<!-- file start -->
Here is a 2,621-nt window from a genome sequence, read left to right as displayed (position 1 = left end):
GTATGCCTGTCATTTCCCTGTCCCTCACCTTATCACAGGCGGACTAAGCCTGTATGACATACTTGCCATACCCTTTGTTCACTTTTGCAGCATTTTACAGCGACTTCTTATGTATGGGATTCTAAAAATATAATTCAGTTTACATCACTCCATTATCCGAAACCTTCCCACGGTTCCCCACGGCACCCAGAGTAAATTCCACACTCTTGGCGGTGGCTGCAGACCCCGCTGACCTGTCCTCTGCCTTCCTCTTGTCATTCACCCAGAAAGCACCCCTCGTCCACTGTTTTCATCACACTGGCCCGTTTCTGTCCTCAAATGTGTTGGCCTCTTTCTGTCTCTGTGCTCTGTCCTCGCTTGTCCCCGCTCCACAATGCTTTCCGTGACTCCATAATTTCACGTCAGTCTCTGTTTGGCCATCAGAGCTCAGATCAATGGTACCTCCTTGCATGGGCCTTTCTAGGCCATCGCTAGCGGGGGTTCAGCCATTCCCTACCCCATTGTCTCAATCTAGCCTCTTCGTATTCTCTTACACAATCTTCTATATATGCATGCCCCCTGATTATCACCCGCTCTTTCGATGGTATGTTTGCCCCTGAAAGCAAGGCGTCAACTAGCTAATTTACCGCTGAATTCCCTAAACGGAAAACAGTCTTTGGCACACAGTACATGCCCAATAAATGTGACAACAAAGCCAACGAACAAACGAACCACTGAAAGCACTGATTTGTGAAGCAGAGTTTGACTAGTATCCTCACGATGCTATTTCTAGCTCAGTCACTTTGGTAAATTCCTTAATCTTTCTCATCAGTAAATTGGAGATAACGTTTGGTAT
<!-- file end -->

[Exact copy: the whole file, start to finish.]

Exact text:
Here is a 2,621-nt window from a genome sequence, read left to right as displayed (position 1 = left end):
GTATGCCTGTCATTTCCCTGTCCCTCACCTTATCACAGGCGGACTAAGCCTGTATGACATACTTGCCATACCCTTTGTTCACTTTTGCAGCATTTTACAGCGACTTCTTATGTATGGGATTCTAAAAATATAATTCAGTTTACATCACTCCATTATCCGAAACCTTCCCACGGTTCCCCACGGCACCCAGAGTAAATTCCACACTCTTGGCGGTGGCTGCAGACCCCGCTGACCTGTCCTCTGCCTTCCTCTTGTCATTCACCCAGAAAGCACCCCTCGTCCACTGTTTTCATCACACTGGCCCGTTTCTGTCCTCAAATGTGTTGGCCTCTTTCTGTCTCTGTGCTCTGTCCTCGCTTGTCCCCGCTCCACAATGCTTTCCGTGACTCCATAATTTCACGTCAGTCTCTGTTTGGCCATCAGAGCTCAGATCAATGGTACCTCCTTGCATGGGCCTTTCTAGGCCATCGCTAGCGGGGGTTCAGCCATTCCCTACCCCATTGTCTCAATCTAGCCTCTTCGTATTCTCTTACACAATCTTCTATATATGCATGCCCCCTGATTATCACCCGCTCTTTCGATGGTATGTTTGCCCCTGAAAGCAAGGCGTCAACTAGCTAATTTACCGCTGAATTCCCTAAACGGAAAACAGTCTTTGGCACACAGTACATGCCCAATAAATGTGACAACAAAGCCAACGAACAAACGAACCACTGAAAGCACTGATTTGTGAAGCAGAGTTTGACTAGTATCCTCACGATGCTATTTCTAGCTCAGTCACTTTGGTAAATTCCTTAATCTTTCTCATCAGTAAATTGGAGATAACGTTTGGTAT